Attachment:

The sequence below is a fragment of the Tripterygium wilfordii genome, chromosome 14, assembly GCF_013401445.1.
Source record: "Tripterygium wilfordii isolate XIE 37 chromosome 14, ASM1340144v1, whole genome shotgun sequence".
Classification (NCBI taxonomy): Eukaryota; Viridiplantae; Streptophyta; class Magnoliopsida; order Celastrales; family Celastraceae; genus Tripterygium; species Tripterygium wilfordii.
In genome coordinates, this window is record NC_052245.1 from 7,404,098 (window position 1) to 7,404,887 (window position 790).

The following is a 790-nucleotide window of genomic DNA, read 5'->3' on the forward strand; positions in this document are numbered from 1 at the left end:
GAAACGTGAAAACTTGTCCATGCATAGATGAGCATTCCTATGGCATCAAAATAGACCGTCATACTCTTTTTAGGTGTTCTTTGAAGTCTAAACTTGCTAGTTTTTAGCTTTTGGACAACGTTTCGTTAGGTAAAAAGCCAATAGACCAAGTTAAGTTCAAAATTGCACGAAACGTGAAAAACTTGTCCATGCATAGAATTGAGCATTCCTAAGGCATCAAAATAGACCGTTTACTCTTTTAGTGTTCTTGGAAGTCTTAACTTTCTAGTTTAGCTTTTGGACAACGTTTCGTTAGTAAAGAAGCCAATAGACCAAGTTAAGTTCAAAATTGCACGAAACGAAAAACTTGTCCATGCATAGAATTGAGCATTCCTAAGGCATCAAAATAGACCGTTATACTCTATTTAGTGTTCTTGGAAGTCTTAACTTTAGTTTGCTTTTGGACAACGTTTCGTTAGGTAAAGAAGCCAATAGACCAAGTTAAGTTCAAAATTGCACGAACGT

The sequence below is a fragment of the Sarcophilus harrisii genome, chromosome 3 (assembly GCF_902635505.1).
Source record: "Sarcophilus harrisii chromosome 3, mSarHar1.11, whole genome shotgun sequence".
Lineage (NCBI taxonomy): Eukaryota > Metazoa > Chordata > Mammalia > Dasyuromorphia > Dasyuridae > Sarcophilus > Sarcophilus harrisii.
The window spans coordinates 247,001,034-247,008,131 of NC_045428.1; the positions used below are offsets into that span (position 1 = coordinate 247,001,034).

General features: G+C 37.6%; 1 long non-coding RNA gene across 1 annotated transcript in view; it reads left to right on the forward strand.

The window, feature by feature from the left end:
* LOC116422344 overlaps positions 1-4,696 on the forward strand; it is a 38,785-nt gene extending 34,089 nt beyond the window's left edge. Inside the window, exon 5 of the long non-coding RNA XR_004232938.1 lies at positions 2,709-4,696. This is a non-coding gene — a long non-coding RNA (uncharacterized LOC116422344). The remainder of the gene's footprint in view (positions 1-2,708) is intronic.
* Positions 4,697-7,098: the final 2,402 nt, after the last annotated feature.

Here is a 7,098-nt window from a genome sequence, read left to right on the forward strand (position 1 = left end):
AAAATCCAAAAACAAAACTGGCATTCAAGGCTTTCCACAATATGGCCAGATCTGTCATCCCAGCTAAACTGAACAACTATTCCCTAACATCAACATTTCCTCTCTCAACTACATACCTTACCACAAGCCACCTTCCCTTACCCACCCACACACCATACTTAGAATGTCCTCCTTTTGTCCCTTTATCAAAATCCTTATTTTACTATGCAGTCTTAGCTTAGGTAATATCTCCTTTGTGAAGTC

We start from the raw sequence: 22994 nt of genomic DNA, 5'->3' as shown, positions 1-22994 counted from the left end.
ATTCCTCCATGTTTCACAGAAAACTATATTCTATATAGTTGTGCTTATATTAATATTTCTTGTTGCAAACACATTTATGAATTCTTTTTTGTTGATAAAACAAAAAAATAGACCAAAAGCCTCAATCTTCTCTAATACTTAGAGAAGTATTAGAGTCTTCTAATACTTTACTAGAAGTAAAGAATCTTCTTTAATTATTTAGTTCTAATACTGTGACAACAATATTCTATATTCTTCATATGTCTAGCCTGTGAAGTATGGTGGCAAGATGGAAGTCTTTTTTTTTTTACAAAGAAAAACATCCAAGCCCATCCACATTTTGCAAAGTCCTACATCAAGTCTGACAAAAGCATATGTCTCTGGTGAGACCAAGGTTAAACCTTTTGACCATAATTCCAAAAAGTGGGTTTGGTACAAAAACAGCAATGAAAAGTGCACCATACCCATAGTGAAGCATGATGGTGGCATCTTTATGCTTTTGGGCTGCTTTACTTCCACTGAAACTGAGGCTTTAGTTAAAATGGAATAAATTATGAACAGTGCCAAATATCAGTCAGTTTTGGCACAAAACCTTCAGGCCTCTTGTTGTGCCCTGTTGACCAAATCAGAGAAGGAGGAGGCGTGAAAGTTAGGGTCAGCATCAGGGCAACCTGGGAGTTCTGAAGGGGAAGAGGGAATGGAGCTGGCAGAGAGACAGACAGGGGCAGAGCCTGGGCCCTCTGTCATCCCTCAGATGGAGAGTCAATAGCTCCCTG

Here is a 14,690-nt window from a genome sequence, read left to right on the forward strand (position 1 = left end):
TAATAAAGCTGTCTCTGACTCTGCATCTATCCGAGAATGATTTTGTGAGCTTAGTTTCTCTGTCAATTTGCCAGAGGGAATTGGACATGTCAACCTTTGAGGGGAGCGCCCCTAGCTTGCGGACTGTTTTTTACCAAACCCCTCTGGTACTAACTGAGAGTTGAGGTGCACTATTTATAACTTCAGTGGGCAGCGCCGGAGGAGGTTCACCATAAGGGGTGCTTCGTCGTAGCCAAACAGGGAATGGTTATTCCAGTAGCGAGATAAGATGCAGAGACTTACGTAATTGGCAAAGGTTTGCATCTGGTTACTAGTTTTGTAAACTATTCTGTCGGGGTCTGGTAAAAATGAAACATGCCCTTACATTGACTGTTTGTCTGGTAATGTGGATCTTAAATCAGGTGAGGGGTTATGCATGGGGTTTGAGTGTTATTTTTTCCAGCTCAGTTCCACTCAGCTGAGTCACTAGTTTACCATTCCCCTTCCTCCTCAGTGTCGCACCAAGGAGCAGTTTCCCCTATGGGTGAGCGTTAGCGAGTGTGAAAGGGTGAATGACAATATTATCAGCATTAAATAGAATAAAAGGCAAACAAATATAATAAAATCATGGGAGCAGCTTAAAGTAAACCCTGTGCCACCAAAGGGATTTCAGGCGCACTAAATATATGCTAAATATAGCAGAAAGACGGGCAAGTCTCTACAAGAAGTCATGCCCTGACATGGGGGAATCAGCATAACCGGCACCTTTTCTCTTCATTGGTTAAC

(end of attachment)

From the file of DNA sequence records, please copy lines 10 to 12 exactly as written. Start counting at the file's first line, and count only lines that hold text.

The window spans coordinates 247,001,034-247,008,131 of NC_045428.1; the positions used below are offsets into that span (position 1 = coordinate 247,001,034).

General features: G+C 37.6%; 1 long non-coding RNA gene across 1 annotated transcript in view; it reads left to right on the forward strand.

The window, feature by feature from the left end: